“Allowing interfaith marriage will cause inconsistency with relevant legal provisions relating to guardianship, inheritance, and so on. So, in my opinion, interfaith marriage ought to be regulated, such as by Article 2 and Article 8 of the Marriage Law. In addition, the regulation is in line with the principles of human rights, the application of which can depend on religious teachings and beliefs as well as the locality of the region or country,” she said.
Marriage Law vis-à-vis Population Law
Euis admitted that many couples believed interfaith marriage was allowed legally and religiously, although some decided against it. There are loopholes in the Marriage Law and the Population Law that couples have taken advantages of. Article 57 of the Marriage Law stipulates that marriage that takes place abroad can be legalized in Indonesia within one year after the couple’s return to Indonesia. It does not specify interfaith marriage, but the ambiguity has led to people assuming it includes interfaith marriage. Meanwhile, Article 35 of the Population Law stipulates that marriage that is allowed by the district court can be recorded by a civil registrar, and this includes interfaith marriage.
Euis said those articles do not explicitly mention that those who would like to be united in an interfaith marriage can request a decree by the district court. However, she argued that they have led to the assumption that people rejected by the civil registry office could request the district court to issue a decree. In other words, district court judges are authorized to give such dispensation.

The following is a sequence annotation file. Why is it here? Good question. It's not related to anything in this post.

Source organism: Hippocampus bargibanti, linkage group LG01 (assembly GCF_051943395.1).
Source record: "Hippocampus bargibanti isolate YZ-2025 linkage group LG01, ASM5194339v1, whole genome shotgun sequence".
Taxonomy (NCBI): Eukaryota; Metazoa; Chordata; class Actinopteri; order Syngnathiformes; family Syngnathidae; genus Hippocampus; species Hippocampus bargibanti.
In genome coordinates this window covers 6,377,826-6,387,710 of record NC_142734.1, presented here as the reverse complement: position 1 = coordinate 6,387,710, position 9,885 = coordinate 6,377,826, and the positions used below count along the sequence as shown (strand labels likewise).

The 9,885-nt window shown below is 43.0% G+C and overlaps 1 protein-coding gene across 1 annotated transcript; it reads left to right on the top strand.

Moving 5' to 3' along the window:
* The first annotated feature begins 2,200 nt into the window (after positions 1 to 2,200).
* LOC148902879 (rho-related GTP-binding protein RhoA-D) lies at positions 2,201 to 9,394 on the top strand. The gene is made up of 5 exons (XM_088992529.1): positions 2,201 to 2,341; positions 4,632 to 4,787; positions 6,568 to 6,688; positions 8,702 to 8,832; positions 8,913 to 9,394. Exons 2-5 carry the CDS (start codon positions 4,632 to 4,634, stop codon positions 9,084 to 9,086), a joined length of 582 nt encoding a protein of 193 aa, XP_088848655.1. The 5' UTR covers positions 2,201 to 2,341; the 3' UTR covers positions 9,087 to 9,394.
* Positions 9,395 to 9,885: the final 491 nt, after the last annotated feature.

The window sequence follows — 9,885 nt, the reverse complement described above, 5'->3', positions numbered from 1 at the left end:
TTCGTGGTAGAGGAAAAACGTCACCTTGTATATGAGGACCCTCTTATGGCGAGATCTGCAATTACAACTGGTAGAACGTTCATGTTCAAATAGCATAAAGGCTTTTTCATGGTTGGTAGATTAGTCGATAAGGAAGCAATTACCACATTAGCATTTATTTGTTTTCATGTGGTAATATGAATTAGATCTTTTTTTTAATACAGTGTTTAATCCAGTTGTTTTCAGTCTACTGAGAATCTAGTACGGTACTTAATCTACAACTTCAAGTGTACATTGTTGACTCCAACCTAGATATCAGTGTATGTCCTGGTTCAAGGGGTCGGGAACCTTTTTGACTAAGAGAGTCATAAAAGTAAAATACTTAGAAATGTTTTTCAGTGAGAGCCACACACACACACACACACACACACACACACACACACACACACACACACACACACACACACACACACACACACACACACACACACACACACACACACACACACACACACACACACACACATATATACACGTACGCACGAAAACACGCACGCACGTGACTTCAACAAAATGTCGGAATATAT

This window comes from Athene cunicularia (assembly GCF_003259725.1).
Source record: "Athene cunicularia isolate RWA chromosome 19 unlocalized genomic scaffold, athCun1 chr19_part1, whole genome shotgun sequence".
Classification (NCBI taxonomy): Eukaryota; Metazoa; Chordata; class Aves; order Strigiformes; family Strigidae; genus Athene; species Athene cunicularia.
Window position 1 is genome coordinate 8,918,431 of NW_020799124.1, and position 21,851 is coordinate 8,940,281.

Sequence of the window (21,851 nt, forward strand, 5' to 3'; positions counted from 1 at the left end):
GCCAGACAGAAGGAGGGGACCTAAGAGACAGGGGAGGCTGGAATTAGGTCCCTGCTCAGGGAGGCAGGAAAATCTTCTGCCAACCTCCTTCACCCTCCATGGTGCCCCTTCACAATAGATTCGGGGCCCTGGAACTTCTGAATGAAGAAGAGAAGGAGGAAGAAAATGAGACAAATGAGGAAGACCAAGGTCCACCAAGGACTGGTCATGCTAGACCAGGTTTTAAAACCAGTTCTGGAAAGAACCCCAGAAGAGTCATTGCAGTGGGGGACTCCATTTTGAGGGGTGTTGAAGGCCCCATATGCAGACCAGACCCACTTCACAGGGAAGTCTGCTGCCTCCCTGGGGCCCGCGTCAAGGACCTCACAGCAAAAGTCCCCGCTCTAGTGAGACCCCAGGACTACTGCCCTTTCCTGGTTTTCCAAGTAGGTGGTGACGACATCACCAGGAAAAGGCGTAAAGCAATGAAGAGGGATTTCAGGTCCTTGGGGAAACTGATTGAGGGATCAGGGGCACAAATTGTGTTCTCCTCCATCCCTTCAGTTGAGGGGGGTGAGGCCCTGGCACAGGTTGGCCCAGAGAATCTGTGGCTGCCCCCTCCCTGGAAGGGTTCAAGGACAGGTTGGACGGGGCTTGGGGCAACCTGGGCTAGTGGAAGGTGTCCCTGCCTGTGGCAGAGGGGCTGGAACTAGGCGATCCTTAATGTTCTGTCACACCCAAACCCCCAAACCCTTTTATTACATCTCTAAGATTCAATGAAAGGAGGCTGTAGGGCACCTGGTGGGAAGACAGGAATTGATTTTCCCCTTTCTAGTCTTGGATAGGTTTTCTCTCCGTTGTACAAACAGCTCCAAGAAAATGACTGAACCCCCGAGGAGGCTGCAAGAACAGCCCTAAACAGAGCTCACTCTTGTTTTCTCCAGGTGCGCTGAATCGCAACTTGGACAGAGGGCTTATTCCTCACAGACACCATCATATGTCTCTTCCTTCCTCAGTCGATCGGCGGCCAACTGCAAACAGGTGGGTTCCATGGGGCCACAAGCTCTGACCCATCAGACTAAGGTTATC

“Interfaith marriage can be allowed. Provisions on legal mechanism within the Marriage Law and the Population Law can be a middle ground, I believe. Indeed, it is necessary to mention that the Supreme Court considers the provision of Article 35 of the Population Law legally contradictory to Article 2 of the Marriage Law, but Article 35 of the Population Law still exists. If this legal loophole, which has caused conflict in society due to the judges’ interpretation of Article 35 and Article 36 of the Population Law and decisions to allow [interfaith] couples to marry and register the marriage, is considered contrary to the principles of law, certainty, and justice, other ideas need to be proposed and stipulated by the Government by aligning Article 35 and Article 36 of the Population Law; Article 2 Article 8 of the Marriage Law; and Article 40, Article 44, and Article 66 of the Compilation of Islamic Law,” she explained.